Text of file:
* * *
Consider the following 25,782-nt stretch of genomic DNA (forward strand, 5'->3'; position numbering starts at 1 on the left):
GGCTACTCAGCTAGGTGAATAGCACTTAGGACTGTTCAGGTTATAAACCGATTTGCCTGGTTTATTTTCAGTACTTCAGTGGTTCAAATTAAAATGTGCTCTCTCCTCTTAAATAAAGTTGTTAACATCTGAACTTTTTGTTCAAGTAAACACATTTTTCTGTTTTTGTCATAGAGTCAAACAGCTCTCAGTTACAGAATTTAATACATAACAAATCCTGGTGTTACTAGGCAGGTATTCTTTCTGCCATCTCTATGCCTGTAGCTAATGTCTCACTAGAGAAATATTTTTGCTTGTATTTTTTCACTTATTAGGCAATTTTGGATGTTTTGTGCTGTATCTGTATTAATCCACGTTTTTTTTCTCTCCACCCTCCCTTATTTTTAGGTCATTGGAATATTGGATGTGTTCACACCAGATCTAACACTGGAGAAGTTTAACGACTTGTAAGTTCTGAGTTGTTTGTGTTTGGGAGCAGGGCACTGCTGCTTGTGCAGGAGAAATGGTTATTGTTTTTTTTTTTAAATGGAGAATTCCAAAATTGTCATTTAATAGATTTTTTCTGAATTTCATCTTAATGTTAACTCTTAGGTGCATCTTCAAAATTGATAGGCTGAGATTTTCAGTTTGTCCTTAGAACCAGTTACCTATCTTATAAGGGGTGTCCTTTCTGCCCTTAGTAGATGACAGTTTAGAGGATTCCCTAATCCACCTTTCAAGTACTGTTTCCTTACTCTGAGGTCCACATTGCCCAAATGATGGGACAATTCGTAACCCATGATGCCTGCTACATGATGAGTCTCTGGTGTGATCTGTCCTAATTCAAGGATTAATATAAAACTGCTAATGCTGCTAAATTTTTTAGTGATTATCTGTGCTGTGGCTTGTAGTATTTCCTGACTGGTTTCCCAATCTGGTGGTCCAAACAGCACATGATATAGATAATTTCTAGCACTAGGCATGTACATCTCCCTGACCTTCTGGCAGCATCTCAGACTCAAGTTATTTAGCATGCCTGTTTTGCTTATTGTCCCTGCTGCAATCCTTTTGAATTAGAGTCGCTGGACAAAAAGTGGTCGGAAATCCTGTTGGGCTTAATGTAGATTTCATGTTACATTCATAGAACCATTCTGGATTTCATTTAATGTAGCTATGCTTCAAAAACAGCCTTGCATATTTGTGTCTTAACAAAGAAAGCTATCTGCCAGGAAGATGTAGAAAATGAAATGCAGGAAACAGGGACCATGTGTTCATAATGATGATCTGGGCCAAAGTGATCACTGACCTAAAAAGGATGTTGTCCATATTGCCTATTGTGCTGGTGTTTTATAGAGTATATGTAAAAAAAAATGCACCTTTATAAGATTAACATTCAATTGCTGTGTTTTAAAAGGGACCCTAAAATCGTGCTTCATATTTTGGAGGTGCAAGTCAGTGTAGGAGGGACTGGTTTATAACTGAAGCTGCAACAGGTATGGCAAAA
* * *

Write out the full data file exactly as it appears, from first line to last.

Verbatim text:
Consider the following 25,782-nt stretch of genomic DNA (forward strand, 5'->3'; position numbering starts at 1 on the left):
GGCTACTCAGCTAGGTGAATAGCACTTAGGACTGTTCAGGTTATAAACCGATTTGCCTGGTTTATTTTCAGTACTTCAGTGGTTCAAATTAAAATGTGCTCTCTCCTCTTAAATAAAGTTGTTAACATCTGAACTTTTTGTTCAAGTAAACACATTTTTCTGTTTTTGTCATAGAGTCAAACAGCTCTCAGTTACAGAATTTAATACATAACAAATCCTGGTGTTACTAGGCAGGTATTCTTTCTGCCATCTCTATGCCTGTAGCTAATGTCTCACTAGAGAAATATTTTTGCTTGTATTTTTTCACTTATTAGGCAATTTTGGATGTTTTGTGCTGTATCTGTATTAATCCACGTTTTTTTTCTCTCCACCCTCCCTTATTTTTAGGTCATTGGAATATTGGATGTGTTCACACCAGATCTAACACTGGAGAAGTTTAACGACTTGTAAGTTCTGAGTTGTTTGTGTTTGGGAGCAGGGCACTGCTGCTTGTGCAGGAGAAATGGTTATTGTTTTTTTTTTTAAATGGAGAATTCCAAAATTGTCATTTAATAGATTTTTTCTGAATTTCATCTTAATGTTAACTCTTAGGTGCATCTTCAAAATTGATAGGCTGAGATTTTCAGTTTGTCCTTAGAACCAGTTACCTATCTTATAAGGGGTGTCCTTTCTGCCCTTAGTAGATGACAGTTTAGAGGATTCCCTAATCCACCTTTCAAGTACTGTTTCCTTACTCTGAGGTCCACATTGCCCAAATGATGGGACAATTCGTAACCCATGATGCCTGCTACATGATGAGTCTCTGGTGTGATCTGTCCTAATTCAAGGATTAATATAAAACTGCTAATGCTGCTAAATTTTTTAGTGATTATCTGTGCTGTGGCTTGTAGTATTTCCTGACTGGTTTCCCAATCTGGTGGTCCAAACAGCACATGATATAGATAATTTCTAGCACTAGGCATGTACATCTCCCTGACCTTCTGGCAGCATCTCAGACTCAAGTTATTTAGCATGCCTGTTTTGCTTATTGTCCCTGCTGCAATCCTTTTGAATTAGAGTCGCTGGACAAAAAGTGGTCGGAAATCCTGTTGGGCTTAATGTAGATTTCATGTTACATTCATAGAACCATTCTGGATTTCATTTAATGTAGCTATGCTTCAAAAACAGCCTTGCATATTTGTGTCTTAACAAAGAAAGCTATCTGCCAGGAAGATGTAGAAAATGAAATGCAGGAAACAGGGACCATGTGTTCATAATGATGATCTGGGCCAAAGTGATCACTGACCTAAAAAGGATGTTGTCCATATTGCCTATTGTGCTGGTGTTTTATAGAGTATATGTAAAAAAAAATGCACCTTTATAAGATTAACATTCAATTGCTGTGTTTTAAAAGGGACCCTAAAATCGTGCTTCATATTTTGGAGGTGCAAGTCAGTGTAGGAGGGACTGGTTTATAACTGAAGCTGCAACAGGTATGGCAAAA